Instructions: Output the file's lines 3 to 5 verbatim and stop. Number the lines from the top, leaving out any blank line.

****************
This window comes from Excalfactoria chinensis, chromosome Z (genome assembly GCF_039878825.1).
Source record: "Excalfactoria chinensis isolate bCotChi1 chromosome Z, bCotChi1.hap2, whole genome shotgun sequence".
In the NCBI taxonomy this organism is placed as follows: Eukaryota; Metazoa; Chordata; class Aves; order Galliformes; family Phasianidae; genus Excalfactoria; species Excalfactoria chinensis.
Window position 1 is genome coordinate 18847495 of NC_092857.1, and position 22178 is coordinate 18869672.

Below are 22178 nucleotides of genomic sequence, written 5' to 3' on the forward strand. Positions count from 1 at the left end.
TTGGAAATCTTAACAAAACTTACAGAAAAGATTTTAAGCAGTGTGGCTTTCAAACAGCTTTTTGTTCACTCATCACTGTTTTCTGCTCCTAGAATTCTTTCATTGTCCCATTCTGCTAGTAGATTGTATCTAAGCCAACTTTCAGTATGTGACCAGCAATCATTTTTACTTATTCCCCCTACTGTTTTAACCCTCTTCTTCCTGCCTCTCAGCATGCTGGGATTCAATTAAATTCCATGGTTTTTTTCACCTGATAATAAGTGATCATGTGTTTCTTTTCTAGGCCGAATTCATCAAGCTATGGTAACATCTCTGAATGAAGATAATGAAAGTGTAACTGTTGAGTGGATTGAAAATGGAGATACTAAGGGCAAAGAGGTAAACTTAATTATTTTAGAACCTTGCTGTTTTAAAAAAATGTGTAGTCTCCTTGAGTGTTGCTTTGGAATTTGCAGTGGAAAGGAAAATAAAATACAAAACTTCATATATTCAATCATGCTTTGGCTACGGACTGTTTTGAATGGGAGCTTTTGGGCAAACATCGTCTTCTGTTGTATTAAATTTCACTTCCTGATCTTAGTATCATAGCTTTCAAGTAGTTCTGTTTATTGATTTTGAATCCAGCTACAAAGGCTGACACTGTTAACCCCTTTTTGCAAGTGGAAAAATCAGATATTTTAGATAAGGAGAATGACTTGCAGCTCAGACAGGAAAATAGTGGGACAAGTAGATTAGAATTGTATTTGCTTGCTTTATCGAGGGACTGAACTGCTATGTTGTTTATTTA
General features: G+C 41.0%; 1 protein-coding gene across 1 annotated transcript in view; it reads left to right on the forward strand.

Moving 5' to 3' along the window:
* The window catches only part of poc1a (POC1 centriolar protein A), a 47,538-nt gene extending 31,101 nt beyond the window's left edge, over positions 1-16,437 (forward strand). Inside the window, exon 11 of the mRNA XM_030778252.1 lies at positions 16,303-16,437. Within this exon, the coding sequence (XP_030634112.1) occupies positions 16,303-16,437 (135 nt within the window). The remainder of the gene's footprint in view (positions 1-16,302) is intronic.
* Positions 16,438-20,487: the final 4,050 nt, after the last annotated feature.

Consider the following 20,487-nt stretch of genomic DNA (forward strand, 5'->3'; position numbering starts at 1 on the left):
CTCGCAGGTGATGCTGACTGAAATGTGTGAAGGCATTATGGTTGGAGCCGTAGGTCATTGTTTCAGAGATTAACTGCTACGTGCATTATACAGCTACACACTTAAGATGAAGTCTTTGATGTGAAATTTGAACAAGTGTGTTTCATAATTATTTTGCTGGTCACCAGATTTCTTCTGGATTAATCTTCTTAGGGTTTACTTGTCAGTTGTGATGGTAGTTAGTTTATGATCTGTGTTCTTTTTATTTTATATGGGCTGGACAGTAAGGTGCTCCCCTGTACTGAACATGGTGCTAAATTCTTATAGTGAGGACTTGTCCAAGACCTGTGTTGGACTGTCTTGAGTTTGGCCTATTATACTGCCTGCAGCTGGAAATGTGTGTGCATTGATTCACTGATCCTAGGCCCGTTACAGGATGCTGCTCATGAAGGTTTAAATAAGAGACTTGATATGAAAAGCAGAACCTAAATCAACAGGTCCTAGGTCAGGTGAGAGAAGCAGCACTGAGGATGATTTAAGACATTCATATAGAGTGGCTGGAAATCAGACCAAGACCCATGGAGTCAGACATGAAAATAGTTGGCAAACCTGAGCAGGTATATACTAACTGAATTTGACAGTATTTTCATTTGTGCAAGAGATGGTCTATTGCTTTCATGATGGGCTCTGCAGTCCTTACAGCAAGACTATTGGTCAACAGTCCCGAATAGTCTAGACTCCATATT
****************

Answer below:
In the NCBI taxonomy this organism is placed as follows: Eukaryota; Metazoa; Chordata; class Aves; order Galliformes; family Phasianidae; genus Excalfactoria; species Excalfactoria chinensis.
Window position 1 is genome coordinate 18847495 of NC_092857.1, and position 22178 is coordinate 18869672.

Below are 22178 nucleotides of genomic sequence, written 5' to 3' on the forward strand. Positions count from 1 at the left end.